Coronado Mayor asks school board to apologize for condemning team over tortilla incident

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The Coronado High School boys’ basketball team. Photo via @richardbaileymayorcoronado Facebook

Coronado Mayor Richard Bailey called on the Coronado Unified School District Board of Directors to apologize for issuing a statement condemning the Coronado High School basketball team as “fueled by racism , colourism and classism ”, following a tortilla-throwing incident after a championship game.

After Coronado High School’s 60-57 overtime victory in the Boys’ Division 4-A regional final, some members of the crowd at the Coronado gymnasium on June 19 threw tortillas at the largely Latino players of Orange Glen.

As a result, the California Interscholastic Federation canceled the Coronado Championship.

Bailey, who has been a frequent guest on Conservative Fox News, described the actions as a “rush to judgment” on the part of CIF and the school district that falsely characterized the team and the community.

“There is a big difference between unsportsmanlike conduct, racially insensitive unsportsmanlike conduct and racially motivated act,” Bailey said at a press conference Wednesday, where he was joined by dozens of Coronado parents. .

“These are the same student-athletes who nominated two players on their team – who are players who happen to be black and who happen to be half black and half Hispanic – to represent them as team captains.” , he added.

Bailey called the school board’s statement, released the day after the game, premature before any investigation was completed.

Calls to the school district were not immediately returned.

Coronado Unified School District superintendent Karl Mueller – following his review of the audio and video accounts of the incident – said no evidence had been presented forcing the school to forgo the game.

In a three-page letter to CIF executive director Ron Nocetti, Mueller responded to calls from activists and others for Coronado to forfeit.

“In the first-person, audio and video accounts that we have reviewed to date, we have seen no evidence of antagonization by player actions or behaviors that justify giving up the game,” Mueller wrote. “The young men on the pitch played hard, fairly and won the championship. “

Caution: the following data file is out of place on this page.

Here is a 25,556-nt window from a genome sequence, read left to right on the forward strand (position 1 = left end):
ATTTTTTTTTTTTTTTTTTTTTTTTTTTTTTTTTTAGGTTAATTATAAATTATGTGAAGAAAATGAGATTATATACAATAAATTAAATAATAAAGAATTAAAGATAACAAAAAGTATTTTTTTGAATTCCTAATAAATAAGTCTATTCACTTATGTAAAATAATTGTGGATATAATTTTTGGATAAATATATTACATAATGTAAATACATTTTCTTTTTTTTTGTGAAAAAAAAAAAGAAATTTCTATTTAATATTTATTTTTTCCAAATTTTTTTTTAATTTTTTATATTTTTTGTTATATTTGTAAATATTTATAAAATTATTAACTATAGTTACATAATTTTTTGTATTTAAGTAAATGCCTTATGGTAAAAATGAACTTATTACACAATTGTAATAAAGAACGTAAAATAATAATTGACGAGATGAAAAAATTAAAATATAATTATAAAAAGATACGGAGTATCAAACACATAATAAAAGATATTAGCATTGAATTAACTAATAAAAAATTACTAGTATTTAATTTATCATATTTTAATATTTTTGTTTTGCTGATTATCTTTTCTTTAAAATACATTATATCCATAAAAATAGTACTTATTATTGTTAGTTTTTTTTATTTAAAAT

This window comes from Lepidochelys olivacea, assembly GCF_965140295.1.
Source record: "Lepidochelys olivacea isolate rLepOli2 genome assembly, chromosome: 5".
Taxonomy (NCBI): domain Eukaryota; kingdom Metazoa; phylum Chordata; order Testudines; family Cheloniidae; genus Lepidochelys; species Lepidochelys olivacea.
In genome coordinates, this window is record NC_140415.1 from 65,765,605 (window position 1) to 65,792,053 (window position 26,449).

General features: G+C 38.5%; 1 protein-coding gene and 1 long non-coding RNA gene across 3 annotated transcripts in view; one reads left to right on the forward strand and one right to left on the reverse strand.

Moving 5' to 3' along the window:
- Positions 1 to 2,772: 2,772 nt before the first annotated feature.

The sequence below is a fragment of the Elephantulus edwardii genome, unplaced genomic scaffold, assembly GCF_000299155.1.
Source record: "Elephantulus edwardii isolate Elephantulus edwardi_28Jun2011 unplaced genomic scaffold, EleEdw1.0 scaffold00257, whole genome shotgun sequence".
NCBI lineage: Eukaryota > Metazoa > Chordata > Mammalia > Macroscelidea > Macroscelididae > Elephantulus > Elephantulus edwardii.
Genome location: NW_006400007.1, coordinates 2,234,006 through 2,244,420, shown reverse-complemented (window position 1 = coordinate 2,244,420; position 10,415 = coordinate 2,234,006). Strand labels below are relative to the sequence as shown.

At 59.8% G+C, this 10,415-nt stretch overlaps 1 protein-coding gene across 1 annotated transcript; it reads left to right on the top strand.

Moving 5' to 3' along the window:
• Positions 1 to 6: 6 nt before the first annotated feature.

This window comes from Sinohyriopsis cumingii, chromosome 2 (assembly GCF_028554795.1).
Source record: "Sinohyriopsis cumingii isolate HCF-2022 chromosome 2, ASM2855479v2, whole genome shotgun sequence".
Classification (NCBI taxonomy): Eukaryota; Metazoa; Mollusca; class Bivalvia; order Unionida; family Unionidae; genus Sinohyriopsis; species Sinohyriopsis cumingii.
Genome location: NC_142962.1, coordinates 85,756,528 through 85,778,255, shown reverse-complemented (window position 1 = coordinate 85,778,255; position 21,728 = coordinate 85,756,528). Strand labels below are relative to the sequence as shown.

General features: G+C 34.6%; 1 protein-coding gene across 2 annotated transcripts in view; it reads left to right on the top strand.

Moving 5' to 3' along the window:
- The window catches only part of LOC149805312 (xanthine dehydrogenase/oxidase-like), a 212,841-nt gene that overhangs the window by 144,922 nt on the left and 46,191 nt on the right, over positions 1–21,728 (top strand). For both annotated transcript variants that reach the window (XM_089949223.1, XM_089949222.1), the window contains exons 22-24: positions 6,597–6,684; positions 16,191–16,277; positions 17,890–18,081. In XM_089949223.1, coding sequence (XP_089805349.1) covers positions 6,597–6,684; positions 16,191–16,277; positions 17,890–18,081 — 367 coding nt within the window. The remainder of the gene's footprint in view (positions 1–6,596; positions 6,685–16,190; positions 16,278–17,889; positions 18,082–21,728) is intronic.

The CIF disagreed.

“After a thorough review and analysis of the incident following the conclusion of the Division 4-A Regional Basketball Championship game between Coronado High School and Orange Glen High School, the State Executive Director of CIF reiterates that discriminatory and race-insensitive behavior towards an opponent contravenes the principles of education-based athletics, ”a statement from the CIF read. “In this case, there is no doubt that throwing tortillas at a predominantly Latino team is unacceptable and deserves punishment. “

As a result, Coronado High School has been placed on probation until the end of the 2024 school year, the Islanders basketball team will not be holding a sectional, regional or sectional level playoff contests. State until the 2023 school year and all other teams in the Coronado High School athletic program will not be holding a sectional, regional or state level knock-out contests as long as all administrators, Coronado athletic director, coaches and players will not have completed a sportsmanship workshop that includes a racial / cultural sensitivity training component and completion of game management training for all athletic administrators and directors from Coronado High School.

“While consequences are justified for such blatant action as throwing tortillas at a predominantly Latin American team and the penalties below are imposed on the sports program at Coronado High School, we must all be aware that behavior does not normally not change with sanctions alone. ”the CIF statement continued. “The path to real change is through developing empathy for those who experience this type of degrading and demeaning behavior, regardless of the intent of the behavior. “

Coronado High administration was also “strongly encouraged” to engage with the administration of Orange Glen High School to develop a positive relationship between the two school communities.

Former Coronado student Luke Serna said he brought the tortillas to the game and denied that the act had a racist component. He said he was talking about a tradition at UC Santa Barbara, which he also attended.

“The tortilla throw is used as a celebratory action by the UC Santa Barbara Gauchos at various sporting events, including basketball and soccer,” Serna said.

The incident received national attention, with investigations being conducted and town hall meetings held by the San Diego County School District Boards.

Coronado coach JD Laaperi was fired by the Coronado Unified School District board during an emergency meeting on June 22.


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